Now that my high school days are just historical evidence of my existence nearly three decades ago, it’s little wonder I don’t remember much about the experience. Sure, I’ll have momentary recollections if I hear songs such as “Back in Black” by AC/DC, “Should I Stay or Should I Go” by the Clash. But overall, the hard drive has been reformatted too many times and some files are unrecoverable.
One image I have retained was a beautiful spring day when the physical education teacher took us outside to teach us how to shoot a bow and arrow. I had already learned the basics at summer camp so I put my time to good use by pretending to shoot the dairy cows in the pasture next to the school. By the way they placidly went on with their chewing, they were none too alarmed at being 100 plus yards away from the threat I posed.
Why I remember that particular day, I have no earthly idea, other than archery is really fun. And thanks to the National Archery in the Schools Program (NASP), kids are still discovering that great sense of achievement you get when mastering a new skill.
Started in Kentucky in 2002, NASP is designed to teach international style target archery in physical education classes for kids in 4th to 12th grades. The two-week curriculum allows students to learn archery history, safety, technique, equipment, mental concentration, core strengthening physical fitness and self-improvement.
The teachers get a lesson in archery as well, undergoing an 8-hour National Archery in the Schools Program Basic Archery Instructor Training Program before they introduce the program.
The fun part is when the young archers get to shoot at targets placed before an arrow curtain in their gymnasium. They use state-of-the-art equipment that’s designed to fit every student, thanks in large part to support from the archery industry.
Today the program is in 46 states as well as four Canadian provinces, Australia, New Zealand and South Africa. And what teachers are finding is their students are more engaged in school. Classroom performance improves and dropout rates decline. It’s reported that in the U.S., school dropout rates are about 10 percent with most students (88 percent) who quit indicating they weren’t involved in extracurricular activities. NASP after-school archery clubs give kids a reason to stay in school and excel at their studies.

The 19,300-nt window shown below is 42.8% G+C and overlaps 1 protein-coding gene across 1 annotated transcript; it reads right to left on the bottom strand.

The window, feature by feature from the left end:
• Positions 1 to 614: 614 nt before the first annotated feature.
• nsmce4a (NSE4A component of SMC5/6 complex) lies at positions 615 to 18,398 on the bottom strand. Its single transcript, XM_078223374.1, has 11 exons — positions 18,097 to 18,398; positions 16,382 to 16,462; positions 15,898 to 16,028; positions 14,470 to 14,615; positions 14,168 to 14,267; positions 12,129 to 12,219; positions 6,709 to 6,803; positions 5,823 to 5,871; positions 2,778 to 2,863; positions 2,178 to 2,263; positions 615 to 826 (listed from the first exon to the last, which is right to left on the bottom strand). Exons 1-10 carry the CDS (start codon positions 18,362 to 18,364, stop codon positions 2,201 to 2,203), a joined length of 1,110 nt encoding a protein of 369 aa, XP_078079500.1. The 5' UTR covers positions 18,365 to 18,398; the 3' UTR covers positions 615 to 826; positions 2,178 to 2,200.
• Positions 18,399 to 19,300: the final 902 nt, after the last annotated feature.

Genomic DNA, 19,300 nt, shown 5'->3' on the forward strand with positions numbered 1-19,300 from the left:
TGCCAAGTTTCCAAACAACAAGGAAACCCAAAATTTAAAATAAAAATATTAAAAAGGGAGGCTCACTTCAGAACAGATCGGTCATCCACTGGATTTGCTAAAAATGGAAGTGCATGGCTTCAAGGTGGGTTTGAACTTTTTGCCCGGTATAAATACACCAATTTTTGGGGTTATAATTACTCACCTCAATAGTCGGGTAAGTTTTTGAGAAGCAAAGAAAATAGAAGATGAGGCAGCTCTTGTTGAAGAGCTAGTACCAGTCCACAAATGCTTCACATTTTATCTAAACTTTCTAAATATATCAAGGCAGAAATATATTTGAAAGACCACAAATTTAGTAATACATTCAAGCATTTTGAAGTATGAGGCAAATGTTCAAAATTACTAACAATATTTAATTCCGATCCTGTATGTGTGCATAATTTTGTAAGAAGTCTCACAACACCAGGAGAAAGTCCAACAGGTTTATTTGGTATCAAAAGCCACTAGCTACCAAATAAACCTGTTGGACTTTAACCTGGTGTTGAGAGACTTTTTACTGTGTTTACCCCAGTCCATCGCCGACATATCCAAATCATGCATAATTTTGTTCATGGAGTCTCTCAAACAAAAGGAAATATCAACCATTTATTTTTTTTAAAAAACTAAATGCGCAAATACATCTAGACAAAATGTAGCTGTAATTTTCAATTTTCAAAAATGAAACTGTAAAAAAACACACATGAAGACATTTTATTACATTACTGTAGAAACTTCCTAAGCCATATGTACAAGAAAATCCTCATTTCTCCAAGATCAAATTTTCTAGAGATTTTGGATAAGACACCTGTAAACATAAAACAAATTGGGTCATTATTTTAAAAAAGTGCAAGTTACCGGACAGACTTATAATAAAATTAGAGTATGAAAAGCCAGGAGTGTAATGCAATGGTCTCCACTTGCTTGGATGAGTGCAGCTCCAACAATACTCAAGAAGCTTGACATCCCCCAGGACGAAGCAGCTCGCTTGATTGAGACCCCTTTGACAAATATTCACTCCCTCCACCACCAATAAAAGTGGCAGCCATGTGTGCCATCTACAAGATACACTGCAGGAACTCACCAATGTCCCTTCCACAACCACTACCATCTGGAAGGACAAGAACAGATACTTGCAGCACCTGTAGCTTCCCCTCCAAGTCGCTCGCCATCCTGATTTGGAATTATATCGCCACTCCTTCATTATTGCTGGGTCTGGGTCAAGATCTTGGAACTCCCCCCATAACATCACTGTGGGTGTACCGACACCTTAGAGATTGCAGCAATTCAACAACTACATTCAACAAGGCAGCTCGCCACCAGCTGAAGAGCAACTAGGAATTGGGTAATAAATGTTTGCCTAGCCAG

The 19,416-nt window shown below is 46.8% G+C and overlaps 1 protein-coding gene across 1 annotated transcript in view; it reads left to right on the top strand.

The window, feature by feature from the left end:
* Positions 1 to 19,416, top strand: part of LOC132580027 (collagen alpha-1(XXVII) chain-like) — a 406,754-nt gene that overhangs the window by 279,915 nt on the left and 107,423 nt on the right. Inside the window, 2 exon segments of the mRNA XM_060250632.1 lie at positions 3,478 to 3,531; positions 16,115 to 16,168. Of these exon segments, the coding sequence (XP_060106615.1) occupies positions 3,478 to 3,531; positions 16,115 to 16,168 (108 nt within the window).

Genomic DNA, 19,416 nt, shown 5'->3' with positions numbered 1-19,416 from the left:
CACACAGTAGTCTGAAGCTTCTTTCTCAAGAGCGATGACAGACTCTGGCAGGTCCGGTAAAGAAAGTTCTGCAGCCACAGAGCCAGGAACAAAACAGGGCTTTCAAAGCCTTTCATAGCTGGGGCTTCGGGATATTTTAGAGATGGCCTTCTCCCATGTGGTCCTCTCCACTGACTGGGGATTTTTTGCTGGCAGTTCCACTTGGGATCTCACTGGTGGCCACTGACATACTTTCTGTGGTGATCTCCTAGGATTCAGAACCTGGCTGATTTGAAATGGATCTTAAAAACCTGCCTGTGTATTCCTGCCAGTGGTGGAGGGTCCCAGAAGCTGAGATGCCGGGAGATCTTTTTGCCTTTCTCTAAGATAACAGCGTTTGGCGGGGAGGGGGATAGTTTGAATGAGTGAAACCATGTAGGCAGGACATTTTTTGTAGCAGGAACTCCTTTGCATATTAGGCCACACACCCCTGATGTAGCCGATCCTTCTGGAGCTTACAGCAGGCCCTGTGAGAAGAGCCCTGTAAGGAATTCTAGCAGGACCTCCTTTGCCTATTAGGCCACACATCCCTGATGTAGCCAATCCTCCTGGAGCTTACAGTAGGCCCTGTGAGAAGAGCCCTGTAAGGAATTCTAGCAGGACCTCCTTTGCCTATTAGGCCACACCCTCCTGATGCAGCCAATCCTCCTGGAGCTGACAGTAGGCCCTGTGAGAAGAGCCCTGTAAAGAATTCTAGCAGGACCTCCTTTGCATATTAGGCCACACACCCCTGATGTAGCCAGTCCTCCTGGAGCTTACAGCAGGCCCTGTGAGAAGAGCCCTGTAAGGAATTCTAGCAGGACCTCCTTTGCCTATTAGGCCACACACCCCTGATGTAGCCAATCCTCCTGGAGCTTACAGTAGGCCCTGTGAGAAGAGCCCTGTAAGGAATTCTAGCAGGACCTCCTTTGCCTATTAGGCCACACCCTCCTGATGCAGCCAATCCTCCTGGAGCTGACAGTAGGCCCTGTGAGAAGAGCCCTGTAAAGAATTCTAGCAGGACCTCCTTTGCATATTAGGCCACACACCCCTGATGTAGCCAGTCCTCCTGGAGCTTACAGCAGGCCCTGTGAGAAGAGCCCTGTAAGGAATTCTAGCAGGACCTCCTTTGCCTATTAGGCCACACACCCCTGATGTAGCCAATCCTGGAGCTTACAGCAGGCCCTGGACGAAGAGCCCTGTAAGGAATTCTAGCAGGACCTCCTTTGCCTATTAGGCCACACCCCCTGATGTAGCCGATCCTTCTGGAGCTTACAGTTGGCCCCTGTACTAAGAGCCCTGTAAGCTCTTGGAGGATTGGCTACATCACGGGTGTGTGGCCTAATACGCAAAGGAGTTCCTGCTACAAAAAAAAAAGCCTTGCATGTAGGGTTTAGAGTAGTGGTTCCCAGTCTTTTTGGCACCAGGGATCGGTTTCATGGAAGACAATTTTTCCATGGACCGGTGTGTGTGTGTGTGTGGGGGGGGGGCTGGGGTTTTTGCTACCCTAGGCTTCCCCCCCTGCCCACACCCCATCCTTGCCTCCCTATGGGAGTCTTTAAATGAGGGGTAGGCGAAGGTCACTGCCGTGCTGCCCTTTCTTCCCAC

Plus, it’s a safe activity where girls, boys, athletes, non athletes and young people with disabilities can all compete on a level playing field. It’s an activity that kids can carry into adulthood, too. Many adults hope some of these young archers become bowhunters and the next generation of conservation stewards.
It’s a program that really does work. NASP President Roy Grimes, who has worked tirelessly launching and growing the program, received a letter this month from Susan Hedden of Kentucky that made his day.
Susan saw her daughter Carly,
Young archer Carly Hedden tastes the sweetness of success!
who had been hampered by asthma, flourish because of the NASP program. That sense of belonging is important to young people, and she reported that being part of a team was having a wonderful impact in her daughter’s life and other students in her community. Here’s what else Susan told Roy in her letter.
My daughter was one of the middle school students at the exhibition last week at Westridge Elementary. I want thank you for putting so much into this program. It is because of this program my daughter is maturing and doing things that she would not have otherwise done. She is making choices more wisely in every aspect of her life.
I know that Coach Kelly Carr has a lot to do with her achievements but if you did not have a vision we would not have had this opportunity.
The exhibition at Westridge was wonderful. I was so impressed how everyone made the students into the stars.
The entire NASP program has impressed me so much that I now would like the opportunity to be a part of it. Kelly Carr told me that you are preparing a training class on April 29th and I would love to participate in it if at all possible. Also, there is another parent that is interested in being certified as well. We are looking to work with the Archery teams in the Franklin County School System.
If you do have room for the two of us in your class please let me know and any information we may need.
Again, I appreciate all of your dedication to this program.
Susan L. Hedden
It sounds like Susan caught the fever herself and plans to become an instructor!
Being involved in NASP is good for students and instructors because it takes us from just hoping for change to really doing something about it.
If you’d like to see the NASP program in action, click on the link below and then select the April 2007 show to see how South Carolina teachers and the Department of Natural Resources are working together to change young lives.